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15 April 2011 Tailorable BARC system to provide optimum solutions for various substrates in immersion lithography
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It is common knowledge that the semiconductor industry continues to shrink the features contained in integrated circuits to increase speed and density. Each time the critical dimension (CD) shrinks, new challenges arise to impede the progress to attain smaller feature sizes, and control over surface reflectivity becomes even more important. Single-layer bottom anti-reflective coatings (BARCs) have been used in photolithography processes for years to reduce substrate reflectance, thus reducing or eliminating CD swing, reflective notching, and standing waves. Continued use of this solution is highly advantageous because it is well-known and cost-effective. This paper will describe a cutting-edge BARC system that has tailorable optical constants designed specifically to greatly improve immersion lithography process latitude. This BARC system can be easily modified to make formulations that match many different substrates that are being used in new devices, including highly absorbing substrates (nitrides), reflective substrates (oxide), metal layers, and hardmasks. The optimum optical parameters for this BARC system can be easily achieved through simulations. This paper will exhibit the correlation between optical simulations and lithography results.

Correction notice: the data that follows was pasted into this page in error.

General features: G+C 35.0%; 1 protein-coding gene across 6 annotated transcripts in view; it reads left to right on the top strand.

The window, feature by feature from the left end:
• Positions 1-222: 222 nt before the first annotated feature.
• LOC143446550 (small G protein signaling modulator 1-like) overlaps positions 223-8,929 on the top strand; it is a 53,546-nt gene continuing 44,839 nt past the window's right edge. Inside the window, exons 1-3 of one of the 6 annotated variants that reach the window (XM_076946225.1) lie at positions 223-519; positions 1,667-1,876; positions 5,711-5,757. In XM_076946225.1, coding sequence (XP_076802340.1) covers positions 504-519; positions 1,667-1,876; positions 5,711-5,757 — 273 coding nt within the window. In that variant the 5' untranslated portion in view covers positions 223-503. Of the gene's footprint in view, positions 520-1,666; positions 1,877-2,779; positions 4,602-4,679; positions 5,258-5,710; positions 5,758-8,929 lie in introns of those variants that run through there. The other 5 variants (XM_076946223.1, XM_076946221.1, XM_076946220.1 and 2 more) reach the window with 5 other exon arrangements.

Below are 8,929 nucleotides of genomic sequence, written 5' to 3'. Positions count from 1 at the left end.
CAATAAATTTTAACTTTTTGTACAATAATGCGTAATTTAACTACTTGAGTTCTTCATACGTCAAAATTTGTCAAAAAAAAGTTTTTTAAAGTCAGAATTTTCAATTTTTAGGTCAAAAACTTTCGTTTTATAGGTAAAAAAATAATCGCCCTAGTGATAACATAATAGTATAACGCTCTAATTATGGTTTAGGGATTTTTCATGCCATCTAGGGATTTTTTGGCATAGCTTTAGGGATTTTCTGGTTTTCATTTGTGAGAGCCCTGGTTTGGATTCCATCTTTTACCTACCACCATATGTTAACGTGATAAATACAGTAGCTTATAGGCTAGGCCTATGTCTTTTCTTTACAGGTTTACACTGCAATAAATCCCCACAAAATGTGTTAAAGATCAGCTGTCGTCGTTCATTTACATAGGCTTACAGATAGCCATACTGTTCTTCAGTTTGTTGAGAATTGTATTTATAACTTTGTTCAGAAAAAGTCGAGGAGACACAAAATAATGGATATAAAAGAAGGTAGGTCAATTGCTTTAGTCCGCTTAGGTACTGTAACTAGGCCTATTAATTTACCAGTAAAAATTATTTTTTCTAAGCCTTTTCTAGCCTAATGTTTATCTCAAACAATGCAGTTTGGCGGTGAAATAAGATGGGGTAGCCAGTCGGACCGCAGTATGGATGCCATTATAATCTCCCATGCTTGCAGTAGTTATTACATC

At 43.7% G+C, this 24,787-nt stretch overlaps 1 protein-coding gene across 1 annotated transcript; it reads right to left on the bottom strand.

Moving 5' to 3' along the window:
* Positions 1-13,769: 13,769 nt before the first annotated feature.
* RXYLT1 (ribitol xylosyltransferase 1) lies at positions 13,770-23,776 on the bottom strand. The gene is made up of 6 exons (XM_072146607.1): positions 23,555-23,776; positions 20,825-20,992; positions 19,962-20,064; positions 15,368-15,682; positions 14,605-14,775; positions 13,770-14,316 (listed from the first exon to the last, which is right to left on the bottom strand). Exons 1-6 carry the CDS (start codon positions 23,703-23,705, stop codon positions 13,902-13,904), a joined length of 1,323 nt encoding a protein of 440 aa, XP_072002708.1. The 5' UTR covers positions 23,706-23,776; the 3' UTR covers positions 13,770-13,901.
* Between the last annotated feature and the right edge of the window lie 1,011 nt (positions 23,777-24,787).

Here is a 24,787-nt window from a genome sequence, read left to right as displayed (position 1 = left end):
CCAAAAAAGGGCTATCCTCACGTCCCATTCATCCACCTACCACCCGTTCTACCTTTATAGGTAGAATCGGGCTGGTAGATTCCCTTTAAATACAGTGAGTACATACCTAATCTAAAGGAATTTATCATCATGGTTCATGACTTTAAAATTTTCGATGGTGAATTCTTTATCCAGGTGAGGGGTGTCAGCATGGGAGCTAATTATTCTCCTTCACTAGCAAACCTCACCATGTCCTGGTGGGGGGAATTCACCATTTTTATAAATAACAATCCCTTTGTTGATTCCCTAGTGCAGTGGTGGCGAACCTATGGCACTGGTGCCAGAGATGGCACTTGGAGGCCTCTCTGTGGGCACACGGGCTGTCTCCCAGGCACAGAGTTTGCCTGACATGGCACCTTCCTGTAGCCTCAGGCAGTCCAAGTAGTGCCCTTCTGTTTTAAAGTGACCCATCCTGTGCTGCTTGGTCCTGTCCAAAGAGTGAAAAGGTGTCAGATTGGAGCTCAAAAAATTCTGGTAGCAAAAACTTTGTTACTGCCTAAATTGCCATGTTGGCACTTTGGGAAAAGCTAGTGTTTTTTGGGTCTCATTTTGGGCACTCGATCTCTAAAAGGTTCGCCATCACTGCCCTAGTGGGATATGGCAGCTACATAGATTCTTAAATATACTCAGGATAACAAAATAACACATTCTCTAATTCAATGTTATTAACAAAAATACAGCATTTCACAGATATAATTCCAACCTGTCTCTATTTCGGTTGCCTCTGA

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Michael Swope, Vandana Krishnamurthy, Zhimin Zhu, Daniel Sullivan, Sean Simmons, Chris Cox, Randy Bennett, and Cheryl Nesbit "Tailorable BARC system to provide optimum solutions for various substrates in immersion lithography", Proc. SPIE 7972, Advances in Resist Materials and Processing Technology XXVIII, 79722H (15 April 2011);

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